No to Off-Season!
24 Jan — 2017
No to Off-Season!

The Scientific Department and Ecological Protection Department of the Commander Islands Nature and Biosphere Reserve do not stop their activity even for a second during the whole year. Though the main part of our work takes place during the field-season from May to November, when navigation of small vessels is active in the protected water area of the reserve. Our Ecological Monitoring Plan presupposes monitoring of local fauna all year round. And now, in the middle of winter, it’s time to talk about winter monitoring. 

Many bird species and a part of seals, sea lions and cetaceans prefer to leave the Commander Islands for winter. We hardly see many animals in this period of time and it seems, that the boiling pot of animal activity on the islands has gone out. We monitor sea lions, sea otters and northern fur seals only on Severnoye and Severo-Zapadnoye rookeries on Bering Island, because marine navigation for small vessels is banned.

Near Severo-Zapadnoye rookery. Photo by Alexander Sidorov

Near Severo-Zapadnoye rookery. Photo by Alexander Sidorov

During several previous years a number of bull seals and half-bulls (males) of northern fur seals stay on the rookeries, while pregnant females and the majority of males leave for wintering grounds. Sea lions are rare to find – there are few of them, but the numbers are stable throughout the winter and the beginning of spring, till the return of the Commander Islands group to their home-rookeries. In monitoring sea otters we use one of their peculiarities. In winter they prefer to rest on the coast, so monitoring should be made at night or early in the morning, when they are still sleeping. At night they form tight groups, so it is easy to count them.

Monitoring of Phocidae – on the Commander Islands it is mainly the harbor seal and the ringed seal – is organized in places of their traditional concentration: on Severnoye and Severo-Zapadnoye rookeries and on reefs near-by.

Harbor seals on coastal reefs. Photo by Alexander Sidorov

Harbor seals on coastal reefs. Photo by Alexander Sidorov

Monitoring of cetaceans is made from land with field glass or binocular, because it is impossible to go for marine monitoring. To define which species is seen, it is necessary to spot its body form, fluke or blow, as a result of breathing out. The numbers of cetaceans as well as of other animals in the protected water area of the Commander Islands are decreasing in winter, but the majority of species seen in summer can be found here in winter. For on-land monitoring we use special spots and observation points, integrated in the coastline, from which the water area popular with whales can be seen clearly. Obviously, it is possibly only in good weather. Monitoring is impossible in thick fog or strong wind.

Years of practice and good unification make the methods of winter monitoring of the described animals and birds in tundra more efficient. There are several easy rules to make your monitoring safe and fruitful.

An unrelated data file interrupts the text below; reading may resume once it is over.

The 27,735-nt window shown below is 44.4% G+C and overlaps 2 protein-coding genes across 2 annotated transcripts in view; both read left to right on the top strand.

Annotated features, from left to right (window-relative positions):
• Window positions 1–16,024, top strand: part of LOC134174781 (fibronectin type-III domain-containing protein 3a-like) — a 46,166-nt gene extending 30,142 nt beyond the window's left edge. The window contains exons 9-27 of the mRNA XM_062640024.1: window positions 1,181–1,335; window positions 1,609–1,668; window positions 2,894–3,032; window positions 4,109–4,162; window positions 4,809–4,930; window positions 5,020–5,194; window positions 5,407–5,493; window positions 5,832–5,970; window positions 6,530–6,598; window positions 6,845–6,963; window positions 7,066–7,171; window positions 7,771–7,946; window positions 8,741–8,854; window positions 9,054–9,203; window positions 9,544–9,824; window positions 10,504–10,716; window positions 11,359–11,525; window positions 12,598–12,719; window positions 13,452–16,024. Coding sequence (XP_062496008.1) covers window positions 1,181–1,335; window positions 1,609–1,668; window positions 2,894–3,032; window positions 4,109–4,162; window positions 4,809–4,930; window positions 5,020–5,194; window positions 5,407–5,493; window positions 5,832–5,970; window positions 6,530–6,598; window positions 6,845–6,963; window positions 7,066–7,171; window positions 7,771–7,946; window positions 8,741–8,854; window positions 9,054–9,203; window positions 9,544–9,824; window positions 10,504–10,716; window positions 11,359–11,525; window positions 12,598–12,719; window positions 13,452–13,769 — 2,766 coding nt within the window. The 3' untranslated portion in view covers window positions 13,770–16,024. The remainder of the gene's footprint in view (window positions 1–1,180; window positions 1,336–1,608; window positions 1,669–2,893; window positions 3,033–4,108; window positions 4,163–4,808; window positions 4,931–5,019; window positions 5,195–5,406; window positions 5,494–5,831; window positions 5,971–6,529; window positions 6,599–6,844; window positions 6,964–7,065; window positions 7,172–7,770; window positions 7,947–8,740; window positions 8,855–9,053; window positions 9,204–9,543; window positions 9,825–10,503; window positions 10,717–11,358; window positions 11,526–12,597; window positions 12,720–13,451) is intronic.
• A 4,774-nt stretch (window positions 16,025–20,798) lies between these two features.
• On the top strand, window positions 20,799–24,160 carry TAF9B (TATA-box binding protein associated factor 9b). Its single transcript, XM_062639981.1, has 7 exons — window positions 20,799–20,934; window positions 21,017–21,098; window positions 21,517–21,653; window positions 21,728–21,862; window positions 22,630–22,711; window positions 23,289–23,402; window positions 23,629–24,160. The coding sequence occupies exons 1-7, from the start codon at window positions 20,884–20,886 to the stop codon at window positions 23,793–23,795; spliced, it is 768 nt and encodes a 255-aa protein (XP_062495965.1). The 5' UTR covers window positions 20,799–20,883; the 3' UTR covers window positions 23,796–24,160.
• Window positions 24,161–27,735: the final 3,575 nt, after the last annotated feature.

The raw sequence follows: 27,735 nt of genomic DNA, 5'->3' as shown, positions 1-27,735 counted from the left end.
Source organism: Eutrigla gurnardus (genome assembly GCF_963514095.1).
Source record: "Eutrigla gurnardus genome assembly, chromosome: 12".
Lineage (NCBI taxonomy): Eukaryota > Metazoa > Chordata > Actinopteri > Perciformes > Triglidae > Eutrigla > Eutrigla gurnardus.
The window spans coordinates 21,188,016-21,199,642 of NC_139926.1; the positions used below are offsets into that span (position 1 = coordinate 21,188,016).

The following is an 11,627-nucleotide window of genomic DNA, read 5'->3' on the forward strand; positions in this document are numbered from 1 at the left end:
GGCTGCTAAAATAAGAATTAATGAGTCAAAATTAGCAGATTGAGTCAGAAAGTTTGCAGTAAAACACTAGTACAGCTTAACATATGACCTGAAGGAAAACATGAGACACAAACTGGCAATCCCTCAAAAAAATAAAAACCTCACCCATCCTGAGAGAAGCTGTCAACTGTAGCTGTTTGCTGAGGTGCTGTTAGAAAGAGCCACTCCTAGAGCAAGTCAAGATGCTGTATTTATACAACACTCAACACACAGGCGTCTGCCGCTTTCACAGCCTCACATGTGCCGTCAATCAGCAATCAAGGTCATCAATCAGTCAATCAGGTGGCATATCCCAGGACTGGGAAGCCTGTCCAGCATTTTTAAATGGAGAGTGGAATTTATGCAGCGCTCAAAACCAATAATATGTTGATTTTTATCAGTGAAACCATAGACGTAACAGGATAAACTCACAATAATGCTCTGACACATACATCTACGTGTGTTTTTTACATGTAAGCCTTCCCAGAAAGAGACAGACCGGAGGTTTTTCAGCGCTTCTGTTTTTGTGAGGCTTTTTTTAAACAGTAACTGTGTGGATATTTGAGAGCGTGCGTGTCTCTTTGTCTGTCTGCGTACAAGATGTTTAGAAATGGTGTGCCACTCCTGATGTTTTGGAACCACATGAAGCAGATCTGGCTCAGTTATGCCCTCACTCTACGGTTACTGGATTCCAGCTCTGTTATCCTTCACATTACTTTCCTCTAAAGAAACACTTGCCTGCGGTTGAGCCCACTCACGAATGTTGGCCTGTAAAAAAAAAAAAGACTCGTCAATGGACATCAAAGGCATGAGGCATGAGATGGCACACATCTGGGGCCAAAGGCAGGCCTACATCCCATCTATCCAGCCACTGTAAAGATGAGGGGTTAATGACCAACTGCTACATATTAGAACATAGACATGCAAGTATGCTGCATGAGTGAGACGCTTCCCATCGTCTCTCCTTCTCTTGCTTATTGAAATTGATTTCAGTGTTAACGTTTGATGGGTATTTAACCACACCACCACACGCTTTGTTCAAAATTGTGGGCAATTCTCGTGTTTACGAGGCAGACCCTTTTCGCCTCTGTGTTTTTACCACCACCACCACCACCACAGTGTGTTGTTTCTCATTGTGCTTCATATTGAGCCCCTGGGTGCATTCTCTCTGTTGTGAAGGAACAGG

Firstly, to be safe we travel around the island in groups no fewer then two people. Regardless, of picturesque landscapes, it is a bed idea to stay alone with the nature. It is highly unsafe to be alone in tundra, especially in winter. The North does not forgive mistakes. We always check all our gadgets and equipment such as binocular, azimuth circle, GPS-navigator and sat-phone. These are the essential things everyone should have during monitoring.

We travel around the island at least in pairs. Photo by Alexander Sidorov

We travel around the island at least in pairs. Photo by Alexander Sidorov

When a researcher or ranger spots an animal, especially those, who prefer to be far from men and vehicles, he should take several pictures, which will be very useful later, and point the location on GPS-navigator to know, where the animal was seen. That is where you need a binocular and an azimuth circle – to calculate the distance and azimuth. These data give us a chance to point a very accurate location. The photos, taken during monitoring, help the scientists to analyze the health of the animals – if the distance was short – and age and gender of a whole group, for example, if speaking about reindeers. The acquired information is used to create a full and vast Chronicle of the Commander Islands Nature and for scientific research.

It is hard to overestimate regular all-year monitoring, made in the framework of the Program for Ecological Monitoring in the protected areas, especially in such remote ones as the Commander Islands. The complex of data about populations, their conditions, age and gender ratio is essential for animal protection and future research.

The Scientific Department and Ecological Protection Department of the Commander Islands Nature and Biosphere Reserve do not stop their activity even for a second during the whole year. Though the main part of our work takes place during the field-season from May to November, when navigation of small vessels is active in the protected water area of the reserve, our Ecological Monitoring Plan presupposes monitoring of local fauna all year round. And now, in the middle of winter, it’s time to talk about winter monitoring. Many bird species and a part of seals, sea lions and cetaceans prefer to leave the Commander Islands for winter. We hardly see many animals in this period of time and it seems, that the boiling pot of animal activity on the islands has gone out. We monitor sea lions, sea otters and northern fur seals only on Severnoye and Severo-Zapadnoye rookeries on Bering Island, because marine navigation for small vessels is banned.

Заповедная Россия English

Заповедная Россия English